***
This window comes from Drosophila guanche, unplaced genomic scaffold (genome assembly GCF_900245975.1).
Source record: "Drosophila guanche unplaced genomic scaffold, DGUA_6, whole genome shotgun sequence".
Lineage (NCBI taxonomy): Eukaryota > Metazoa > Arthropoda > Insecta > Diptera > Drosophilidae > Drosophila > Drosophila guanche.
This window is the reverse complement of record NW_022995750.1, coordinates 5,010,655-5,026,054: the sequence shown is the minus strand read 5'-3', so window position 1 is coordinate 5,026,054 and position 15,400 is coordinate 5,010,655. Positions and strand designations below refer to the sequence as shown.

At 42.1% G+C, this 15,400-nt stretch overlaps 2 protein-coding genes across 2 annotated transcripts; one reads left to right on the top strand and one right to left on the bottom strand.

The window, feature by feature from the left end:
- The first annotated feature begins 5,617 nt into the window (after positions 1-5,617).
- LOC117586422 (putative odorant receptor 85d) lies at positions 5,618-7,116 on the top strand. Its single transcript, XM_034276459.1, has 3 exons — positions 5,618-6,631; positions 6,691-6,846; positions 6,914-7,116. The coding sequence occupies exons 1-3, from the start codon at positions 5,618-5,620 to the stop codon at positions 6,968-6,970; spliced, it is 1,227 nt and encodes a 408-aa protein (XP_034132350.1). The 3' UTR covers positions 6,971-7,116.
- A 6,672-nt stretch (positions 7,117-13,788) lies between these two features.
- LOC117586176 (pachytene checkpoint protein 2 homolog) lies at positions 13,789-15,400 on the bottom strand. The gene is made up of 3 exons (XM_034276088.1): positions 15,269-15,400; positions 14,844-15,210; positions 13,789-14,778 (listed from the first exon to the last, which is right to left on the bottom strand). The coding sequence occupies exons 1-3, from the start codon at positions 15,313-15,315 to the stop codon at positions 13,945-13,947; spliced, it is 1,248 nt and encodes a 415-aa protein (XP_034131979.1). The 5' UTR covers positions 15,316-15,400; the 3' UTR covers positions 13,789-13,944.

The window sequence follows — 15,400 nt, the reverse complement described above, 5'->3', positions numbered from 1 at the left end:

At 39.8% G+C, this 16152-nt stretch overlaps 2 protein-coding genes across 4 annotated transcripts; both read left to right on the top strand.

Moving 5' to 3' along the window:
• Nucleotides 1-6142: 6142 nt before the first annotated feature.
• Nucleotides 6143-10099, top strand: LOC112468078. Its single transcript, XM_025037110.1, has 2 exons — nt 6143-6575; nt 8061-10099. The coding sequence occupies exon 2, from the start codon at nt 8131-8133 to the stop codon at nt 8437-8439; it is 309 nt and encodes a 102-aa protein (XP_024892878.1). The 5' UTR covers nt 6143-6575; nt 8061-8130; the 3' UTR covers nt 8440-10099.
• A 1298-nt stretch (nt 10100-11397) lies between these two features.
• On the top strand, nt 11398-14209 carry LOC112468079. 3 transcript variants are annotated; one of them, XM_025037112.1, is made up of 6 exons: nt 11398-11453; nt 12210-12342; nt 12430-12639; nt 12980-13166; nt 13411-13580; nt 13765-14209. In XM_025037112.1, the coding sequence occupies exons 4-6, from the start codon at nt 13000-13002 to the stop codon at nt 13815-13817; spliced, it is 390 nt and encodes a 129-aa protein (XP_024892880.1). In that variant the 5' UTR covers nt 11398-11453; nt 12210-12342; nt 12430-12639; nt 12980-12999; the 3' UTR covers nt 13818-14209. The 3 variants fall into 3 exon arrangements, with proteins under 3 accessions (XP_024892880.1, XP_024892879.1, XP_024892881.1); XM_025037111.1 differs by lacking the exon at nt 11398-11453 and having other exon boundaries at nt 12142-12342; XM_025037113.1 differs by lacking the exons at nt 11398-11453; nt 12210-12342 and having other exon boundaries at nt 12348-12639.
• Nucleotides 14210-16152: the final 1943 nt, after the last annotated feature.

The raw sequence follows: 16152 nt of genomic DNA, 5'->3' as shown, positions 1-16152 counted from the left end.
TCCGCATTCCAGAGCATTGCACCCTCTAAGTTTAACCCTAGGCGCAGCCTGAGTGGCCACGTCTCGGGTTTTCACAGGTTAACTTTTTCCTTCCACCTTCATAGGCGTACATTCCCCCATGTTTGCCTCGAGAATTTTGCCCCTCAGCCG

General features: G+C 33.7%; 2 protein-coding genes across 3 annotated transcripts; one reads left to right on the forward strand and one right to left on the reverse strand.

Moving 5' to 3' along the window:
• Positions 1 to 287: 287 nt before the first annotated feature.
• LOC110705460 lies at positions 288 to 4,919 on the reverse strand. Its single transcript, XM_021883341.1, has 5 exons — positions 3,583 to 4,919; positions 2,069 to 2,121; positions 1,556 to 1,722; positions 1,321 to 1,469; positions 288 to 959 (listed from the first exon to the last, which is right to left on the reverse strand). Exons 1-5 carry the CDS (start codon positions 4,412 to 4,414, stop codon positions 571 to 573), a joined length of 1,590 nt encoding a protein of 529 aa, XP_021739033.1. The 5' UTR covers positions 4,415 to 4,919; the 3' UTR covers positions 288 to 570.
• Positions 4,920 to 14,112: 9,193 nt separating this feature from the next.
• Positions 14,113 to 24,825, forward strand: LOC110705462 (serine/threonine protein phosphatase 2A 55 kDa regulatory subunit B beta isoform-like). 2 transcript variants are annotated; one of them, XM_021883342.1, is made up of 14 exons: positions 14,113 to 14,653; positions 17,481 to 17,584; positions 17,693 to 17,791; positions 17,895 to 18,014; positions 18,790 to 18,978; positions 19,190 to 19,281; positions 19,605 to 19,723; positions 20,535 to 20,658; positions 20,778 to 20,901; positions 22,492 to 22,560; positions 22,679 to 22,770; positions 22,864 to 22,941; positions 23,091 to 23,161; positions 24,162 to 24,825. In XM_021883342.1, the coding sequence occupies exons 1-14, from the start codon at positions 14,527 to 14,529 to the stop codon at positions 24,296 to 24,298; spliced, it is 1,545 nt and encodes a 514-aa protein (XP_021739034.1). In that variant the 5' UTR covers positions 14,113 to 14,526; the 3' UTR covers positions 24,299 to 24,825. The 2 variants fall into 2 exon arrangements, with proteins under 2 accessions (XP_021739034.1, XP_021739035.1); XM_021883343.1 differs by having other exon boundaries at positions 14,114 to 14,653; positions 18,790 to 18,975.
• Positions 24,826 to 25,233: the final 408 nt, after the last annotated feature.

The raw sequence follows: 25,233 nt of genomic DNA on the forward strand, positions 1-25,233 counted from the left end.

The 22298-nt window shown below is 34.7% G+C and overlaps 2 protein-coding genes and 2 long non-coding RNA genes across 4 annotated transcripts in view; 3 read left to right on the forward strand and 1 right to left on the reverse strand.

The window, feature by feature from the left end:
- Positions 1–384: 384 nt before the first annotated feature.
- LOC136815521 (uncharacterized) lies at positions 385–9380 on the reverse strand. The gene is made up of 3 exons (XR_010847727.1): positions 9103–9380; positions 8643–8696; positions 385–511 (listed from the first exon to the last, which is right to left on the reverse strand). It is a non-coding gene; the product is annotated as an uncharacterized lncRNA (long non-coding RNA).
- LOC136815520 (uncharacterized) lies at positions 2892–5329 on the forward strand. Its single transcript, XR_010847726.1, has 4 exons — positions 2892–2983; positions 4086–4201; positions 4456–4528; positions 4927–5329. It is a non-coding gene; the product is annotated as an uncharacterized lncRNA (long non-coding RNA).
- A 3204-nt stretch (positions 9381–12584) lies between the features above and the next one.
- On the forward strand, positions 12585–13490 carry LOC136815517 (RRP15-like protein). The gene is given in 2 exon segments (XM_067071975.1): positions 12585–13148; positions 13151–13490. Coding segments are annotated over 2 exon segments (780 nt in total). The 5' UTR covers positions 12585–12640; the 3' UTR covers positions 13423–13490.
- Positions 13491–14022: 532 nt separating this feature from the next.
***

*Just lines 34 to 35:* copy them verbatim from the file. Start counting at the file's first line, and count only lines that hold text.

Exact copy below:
- A 3204-nt stretch (positions 9381–12584) lies between the features above and the next one.
- On the forward strand, positions 12585–13490 carry LOC136815517 (RRP15-like protein). The gene is given in 2 exon segments (XM_067071975.1): positions 12585–13148; positions 13151–13490. Coding segments are annotated over 2 exon segments (780 nt in total). The 5' UTR covers positions 12585–12640; the 3' UTR covers positions 13423–13490.